Corner Reports

Bimonthly Report (September - October 2010) 10 November 2010


1.1. Closing the circle

1.2. Where do Macedonian courts make mistakes when pronouncing  detention as a measure?

1.3. Introducing indicators for measuring discrimination on local level

1.4. National urgent trauma center – health reforms or just another hasty action of the Government? 


2.1. Positive decision in the case of Ms. Sali Anita for receiving parental allowance



1.1. Closing the circle

One of the indicators that in our never-ending transition we have not done very much in the transformation of our society from the old (closed) into new (open) is the attitude of the authorities towards the non-governmental sector. Every democratic authority can take advantage of the cooperation with the non-governmental sector for the sake of the citizens, but in environments similar to ours with fragile democracy, for several years in the row the NGOs are trying to point out what is not good in our everyday life in order to move things for the better, while those in power not only disregard these initiatives, but also openly want to shut them up.

Unfortunately, our Committee receives the same “attention” from the authorities, regardless to which party they belong. In several occasions we have pointed out to the facts showing that the authorities are forced to pay due attention to our de facto findings, which sometimes after a while are differently packed by the relevant international factors. It is sufficient to compare our public addresses[1] and the messages of the “foreigners” that mean so much to us.

The recently published 2010 Progress Report of the European Commission for the Republic of Macedonia[2] is full of examples supporting this claim.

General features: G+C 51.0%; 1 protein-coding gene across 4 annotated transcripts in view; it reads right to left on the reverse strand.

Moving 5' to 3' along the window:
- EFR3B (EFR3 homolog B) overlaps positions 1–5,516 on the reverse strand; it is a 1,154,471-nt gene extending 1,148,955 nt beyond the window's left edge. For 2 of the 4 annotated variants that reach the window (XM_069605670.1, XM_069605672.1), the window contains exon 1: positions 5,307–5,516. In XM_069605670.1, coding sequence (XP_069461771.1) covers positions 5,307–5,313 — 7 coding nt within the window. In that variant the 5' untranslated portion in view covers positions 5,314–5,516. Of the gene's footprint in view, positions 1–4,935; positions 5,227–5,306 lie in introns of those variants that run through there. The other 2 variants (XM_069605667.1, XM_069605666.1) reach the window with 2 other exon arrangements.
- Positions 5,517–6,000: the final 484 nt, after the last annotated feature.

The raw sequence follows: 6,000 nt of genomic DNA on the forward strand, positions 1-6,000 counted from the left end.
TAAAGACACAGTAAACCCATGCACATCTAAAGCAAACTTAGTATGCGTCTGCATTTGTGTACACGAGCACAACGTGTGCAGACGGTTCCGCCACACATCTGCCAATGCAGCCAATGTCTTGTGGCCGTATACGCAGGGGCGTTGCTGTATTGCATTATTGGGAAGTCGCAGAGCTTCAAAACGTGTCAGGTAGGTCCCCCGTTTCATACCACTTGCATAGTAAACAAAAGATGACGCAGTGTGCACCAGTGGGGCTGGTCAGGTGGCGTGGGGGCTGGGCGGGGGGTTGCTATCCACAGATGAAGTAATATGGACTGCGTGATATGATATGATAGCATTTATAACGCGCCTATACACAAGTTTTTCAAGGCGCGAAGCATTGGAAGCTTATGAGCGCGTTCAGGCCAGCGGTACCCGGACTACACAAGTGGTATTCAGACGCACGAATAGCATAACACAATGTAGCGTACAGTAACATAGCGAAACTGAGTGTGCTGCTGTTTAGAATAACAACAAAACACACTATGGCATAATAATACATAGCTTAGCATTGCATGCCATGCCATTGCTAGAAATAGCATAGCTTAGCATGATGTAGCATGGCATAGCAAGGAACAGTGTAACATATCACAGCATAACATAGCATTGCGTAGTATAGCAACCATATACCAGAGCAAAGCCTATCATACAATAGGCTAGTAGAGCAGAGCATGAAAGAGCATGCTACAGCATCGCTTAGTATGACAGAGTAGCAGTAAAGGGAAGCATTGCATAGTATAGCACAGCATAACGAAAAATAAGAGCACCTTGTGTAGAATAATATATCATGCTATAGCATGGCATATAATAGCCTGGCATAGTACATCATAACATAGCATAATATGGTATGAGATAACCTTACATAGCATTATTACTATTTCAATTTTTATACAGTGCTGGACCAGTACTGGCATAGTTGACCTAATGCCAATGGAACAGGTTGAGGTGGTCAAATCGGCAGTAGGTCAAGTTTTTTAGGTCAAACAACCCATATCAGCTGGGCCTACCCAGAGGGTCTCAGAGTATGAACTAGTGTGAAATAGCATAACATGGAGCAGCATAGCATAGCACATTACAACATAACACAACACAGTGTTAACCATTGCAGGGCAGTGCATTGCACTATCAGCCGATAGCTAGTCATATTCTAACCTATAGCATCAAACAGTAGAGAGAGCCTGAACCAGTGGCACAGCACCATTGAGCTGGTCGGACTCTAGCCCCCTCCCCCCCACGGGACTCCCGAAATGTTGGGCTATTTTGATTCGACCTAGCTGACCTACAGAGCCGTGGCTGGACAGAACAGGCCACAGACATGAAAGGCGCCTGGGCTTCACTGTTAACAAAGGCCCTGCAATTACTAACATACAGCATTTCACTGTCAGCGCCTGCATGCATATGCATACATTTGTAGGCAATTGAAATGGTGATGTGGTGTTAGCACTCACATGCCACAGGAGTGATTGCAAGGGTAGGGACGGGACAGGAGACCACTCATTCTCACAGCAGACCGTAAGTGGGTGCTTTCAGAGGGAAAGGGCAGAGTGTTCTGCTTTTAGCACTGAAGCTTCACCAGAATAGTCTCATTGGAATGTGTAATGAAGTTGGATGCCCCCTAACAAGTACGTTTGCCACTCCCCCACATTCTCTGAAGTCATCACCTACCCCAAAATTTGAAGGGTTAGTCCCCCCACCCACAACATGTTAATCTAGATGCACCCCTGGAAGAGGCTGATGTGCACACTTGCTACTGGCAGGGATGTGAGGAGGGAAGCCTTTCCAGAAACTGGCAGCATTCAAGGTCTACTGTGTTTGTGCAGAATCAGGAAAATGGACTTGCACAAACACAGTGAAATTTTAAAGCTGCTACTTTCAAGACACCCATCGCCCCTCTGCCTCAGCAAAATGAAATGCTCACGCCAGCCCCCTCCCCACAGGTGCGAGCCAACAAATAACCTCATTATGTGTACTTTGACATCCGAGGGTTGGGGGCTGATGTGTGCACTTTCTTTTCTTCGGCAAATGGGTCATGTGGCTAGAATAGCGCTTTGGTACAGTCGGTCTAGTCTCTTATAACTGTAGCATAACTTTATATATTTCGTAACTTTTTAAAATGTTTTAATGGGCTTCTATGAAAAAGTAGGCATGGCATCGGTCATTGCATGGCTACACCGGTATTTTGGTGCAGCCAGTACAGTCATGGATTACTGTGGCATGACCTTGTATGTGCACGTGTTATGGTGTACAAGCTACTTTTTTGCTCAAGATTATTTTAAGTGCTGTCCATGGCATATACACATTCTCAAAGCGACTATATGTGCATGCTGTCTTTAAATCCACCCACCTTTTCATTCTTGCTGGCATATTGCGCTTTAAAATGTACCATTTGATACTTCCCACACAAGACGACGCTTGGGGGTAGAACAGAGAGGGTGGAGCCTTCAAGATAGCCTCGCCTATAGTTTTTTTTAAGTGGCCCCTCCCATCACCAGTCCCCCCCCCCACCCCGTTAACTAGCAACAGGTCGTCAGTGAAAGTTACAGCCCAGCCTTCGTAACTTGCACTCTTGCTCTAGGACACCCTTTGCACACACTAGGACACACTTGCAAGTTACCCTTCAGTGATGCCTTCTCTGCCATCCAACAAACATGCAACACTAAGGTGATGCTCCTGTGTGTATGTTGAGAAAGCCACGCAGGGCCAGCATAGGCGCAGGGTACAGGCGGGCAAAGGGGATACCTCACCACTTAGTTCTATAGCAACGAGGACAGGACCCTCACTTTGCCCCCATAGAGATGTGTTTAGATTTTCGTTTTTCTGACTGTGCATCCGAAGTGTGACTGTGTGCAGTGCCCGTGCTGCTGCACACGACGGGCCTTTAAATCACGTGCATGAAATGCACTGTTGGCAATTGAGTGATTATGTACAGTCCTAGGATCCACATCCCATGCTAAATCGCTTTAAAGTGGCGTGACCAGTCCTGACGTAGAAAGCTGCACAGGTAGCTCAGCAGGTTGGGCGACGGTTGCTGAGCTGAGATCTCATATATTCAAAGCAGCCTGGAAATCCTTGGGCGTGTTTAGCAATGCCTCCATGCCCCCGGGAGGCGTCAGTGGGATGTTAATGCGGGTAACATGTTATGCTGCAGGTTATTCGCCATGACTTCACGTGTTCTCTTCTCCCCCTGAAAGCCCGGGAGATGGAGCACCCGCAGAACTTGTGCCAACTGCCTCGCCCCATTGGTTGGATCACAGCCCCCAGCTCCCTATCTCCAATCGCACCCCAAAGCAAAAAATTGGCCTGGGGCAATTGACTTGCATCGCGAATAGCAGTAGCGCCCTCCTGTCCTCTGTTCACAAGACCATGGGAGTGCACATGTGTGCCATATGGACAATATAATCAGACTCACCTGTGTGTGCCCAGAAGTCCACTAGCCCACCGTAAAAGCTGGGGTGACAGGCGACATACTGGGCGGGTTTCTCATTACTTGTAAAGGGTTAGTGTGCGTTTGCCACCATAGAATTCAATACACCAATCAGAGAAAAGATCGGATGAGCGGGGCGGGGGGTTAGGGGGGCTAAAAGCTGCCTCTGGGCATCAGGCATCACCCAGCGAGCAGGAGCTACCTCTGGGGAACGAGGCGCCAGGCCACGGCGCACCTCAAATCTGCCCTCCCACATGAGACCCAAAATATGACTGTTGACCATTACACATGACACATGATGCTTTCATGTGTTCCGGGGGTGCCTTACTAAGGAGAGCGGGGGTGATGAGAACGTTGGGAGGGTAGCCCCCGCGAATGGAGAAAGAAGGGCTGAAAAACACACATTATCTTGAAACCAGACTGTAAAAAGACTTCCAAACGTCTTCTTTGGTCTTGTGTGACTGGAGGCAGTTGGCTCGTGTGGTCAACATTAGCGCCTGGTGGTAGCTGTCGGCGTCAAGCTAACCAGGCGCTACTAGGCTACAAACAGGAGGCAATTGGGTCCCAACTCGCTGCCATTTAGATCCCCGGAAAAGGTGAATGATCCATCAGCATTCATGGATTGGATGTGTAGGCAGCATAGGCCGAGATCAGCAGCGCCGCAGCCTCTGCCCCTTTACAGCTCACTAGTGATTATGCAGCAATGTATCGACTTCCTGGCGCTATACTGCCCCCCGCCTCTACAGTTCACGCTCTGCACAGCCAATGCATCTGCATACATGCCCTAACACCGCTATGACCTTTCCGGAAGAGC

In the section referring to the judicial system it was noted that limited progress was made in implementing the reform of the judiciary (a key priority of the Accession Partnership): “Regarding the independence of the judiciary, no further progress was made in ensuring that the existing legal provisions are implemented in practice.” In the next sentence, the report points out Minister Manevski as an example: “The role of the Minister of Justice within the Judicial Council raises serious concerns about the interference of the executive in the work of the judiciary.” The report mentions the “comments” of high governmental officials and one of the reasons that have raised concerns about pressure on the independence of the judiciary is that the lustration committee found that the President of the Constitutional Court cooperated with the secret services. 

So, it is not strange that the summary of the public opinion survey of the Gallup Balkan Monitor for 2010[3] notes that 31 per cent of the surveyed Macedonians and 20 per cent of the Albanians have trust in the institutions, particularly the judiciary.

In the section on human rights, the report says that the European Court of Human Rights (ECtHR) found that the country had violated the European Convention on Human Rights in 21 cases, mostly related to trial in a reasonable period of time. A total of 400 new applications were made to the ECtHR since October 2009. As of September 2010, there were 1,122 cases pending before the ECtHR.

The report also refers to the ill-treatment of apprehended persons by the special ‘Alpha’ police units, which remain in place only in Skopje.